— Henry Wadsworth Longfellow, The Reaper and the Flowers
Context: There is a Reaper, whose name is Death, And, with his sickle keen, He reaps the bearded grain at a breath, And the flowers that grow between. The Reaper and the Flowers, st. 1 (1839).
— Kaikhosru Shapurji Sorabji English composer, music critic, pianist and writer 1892 - 1988
Sign posted at the gate to his English home. The Concise Edition of Baker's Biographical Dictionary of Musicians, 8th ed. Revised by Nicolas Slonimsky. New York, Schirmer Books, 1993. ISBN 002872416X. p. 958.
„We don't beat the reaper by living longer, but by living well, and living fully — for the reaper will come for all of us. The question is: what do we do between the time we're born and the time he shows up.“
— Randy Pausch American professor of computer science, human-computer interaction and design 1960 - 2008
CMU Graduation speech (2008), Context: We don't beat the reaper by living longer, but by living well, and living fully — for the reaper will come for all of us. The question is: what do we do between the time we're born and the time he shows up. Because when he shows up, it’s too late to do all the things that you’re always gonna, kinda get around to.
Whose sudden visitations daze the world,
Vanish like lighting, but they leave behind
A voice that in the distance far away
Wakens the slumbering ages.“
— Henry Taylor English playwright and poet 1800 - 1886
Philip van Artevelde (1834), Act I, sc. 7.
— Gertrude Stein American art collector and experimental writer of novels, poetry and plays 1874 - 1946
What Are Masterpieces and Why Are There So Few of Them (1936)
„Oxford is on the whole more attractive than Cambridge to the ordinary visitor; and the traveller is therefore recommended to visit Cambridge first, or to omit it altogether if he cannot visit both.“
— Karl Baedeker
Baedeker's Great Britain (1887), "From London to Oxford".
„Come to the sunset tree!
The day is past and gone;
The woodman’s axe lies free,
And the reaper’s work is done.“
— Felicia Hemans English poet 1793 - 1835
Tyrolese Evening Song, st. 1.
„Confront a child, a puppy, and a kitten with a sudden danger; the child will turn instinctively for assistance, the puppy will grovel in abject submission to the impending visitation, the kitten will brace its tiny body for a frantic resistance.“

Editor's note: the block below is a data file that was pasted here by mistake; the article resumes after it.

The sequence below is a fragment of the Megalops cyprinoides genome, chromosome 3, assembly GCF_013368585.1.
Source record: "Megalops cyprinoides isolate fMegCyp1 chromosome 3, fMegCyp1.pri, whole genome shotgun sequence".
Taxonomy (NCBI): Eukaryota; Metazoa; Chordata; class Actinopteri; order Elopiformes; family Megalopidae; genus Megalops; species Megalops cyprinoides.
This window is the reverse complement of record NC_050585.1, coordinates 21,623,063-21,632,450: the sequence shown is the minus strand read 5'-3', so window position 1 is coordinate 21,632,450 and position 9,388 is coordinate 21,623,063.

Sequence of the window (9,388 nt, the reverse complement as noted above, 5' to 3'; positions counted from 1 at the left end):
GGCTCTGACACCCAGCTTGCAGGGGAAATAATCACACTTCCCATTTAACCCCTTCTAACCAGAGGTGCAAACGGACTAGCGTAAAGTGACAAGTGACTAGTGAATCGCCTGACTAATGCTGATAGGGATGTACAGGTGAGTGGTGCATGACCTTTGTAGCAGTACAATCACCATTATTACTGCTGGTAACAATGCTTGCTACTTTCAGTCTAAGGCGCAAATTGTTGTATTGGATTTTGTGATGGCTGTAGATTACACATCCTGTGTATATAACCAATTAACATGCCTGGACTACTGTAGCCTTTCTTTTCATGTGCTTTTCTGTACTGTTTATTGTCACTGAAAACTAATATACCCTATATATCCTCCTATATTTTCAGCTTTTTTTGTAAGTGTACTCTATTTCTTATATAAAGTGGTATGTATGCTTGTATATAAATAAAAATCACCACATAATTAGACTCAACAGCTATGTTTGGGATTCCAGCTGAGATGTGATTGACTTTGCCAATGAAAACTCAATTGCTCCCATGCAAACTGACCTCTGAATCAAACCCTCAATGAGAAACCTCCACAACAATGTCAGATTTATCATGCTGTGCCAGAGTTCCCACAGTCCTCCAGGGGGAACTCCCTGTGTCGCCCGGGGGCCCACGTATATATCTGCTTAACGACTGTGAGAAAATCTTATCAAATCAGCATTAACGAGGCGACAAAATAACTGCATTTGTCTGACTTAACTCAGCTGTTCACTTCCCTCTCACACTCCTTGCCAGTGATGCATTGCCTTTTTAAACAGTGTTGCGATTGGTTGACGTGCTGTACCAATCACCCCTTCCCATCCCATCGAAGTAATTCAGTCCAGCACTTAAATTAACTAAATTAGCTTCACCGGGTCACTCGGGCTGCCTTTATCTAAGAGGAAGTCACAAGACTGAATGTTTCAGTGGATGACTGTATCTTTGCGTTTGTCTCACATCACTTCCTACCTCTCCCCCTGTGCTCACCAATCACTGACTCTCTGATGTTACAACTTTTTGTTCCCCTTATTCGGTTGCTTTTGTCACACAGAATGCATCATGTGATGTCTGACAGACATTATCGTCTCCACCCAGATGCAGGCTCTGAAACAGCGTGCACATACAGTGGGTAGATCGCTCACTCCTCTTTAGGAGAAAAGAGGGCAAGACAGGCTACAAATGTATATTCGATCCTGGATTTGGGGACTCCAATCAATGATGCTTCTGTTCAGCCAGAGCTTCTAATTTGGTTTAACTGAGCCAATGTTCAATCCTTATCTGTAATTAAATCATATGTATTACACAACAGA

— Saki British writer 1870 - 1916
The Square Egg (1924), Context: The animal which the Egyptians worshipped as divine, which the Romans venerated as a symbol of liberty, which Europeans in the ignorant Middle Ages anathematised as an agent of demonology, has displayed to all ages two closely blended characteristics — courage and self-respect. No matter how unfavourable the circumstances, both qualities are always to the fore. Confront a child, a puppy, and a kitten with a sudden danger; the child will turn instinctively for assistance, the puppy will grovel in abject submission to the impending visitation, the kitten will brace its tiny body for a frantic resistance. And disassociate the luxury-loving cat from the atmosphere of social comfort in which it usually contrives to move, and observe it critically under the adverse conditions of civilisation — that civilisation which can impel a man to the degradation of clothing himself in tawdry ribald garments and capering mountebank dances in the streets for the earning of the few coins that keep him on the respectable, or non-criminal, side of society. The cat of the slums and alleys, starved, outcast, harried, still keeps amid the prowlings of its adversity the bold, free, panther-tread with which it paced of yore the temple courts of Thebes, still displays the self-reliant watchfulness which man has never taught it to lay aside. "The Achievement of the Cat"
— Henry Vaughan Welsh author, physician and metaphysical poet 1621 - 1695
Silex Scintillans (1655), Context: Then bless thy secret growth, nor catch At noise, but thrive unseen and dumb; Keep clean, be as fruit, earn life, and watch Till the white-wing’d reapers come! "The Seed Growing Secretly".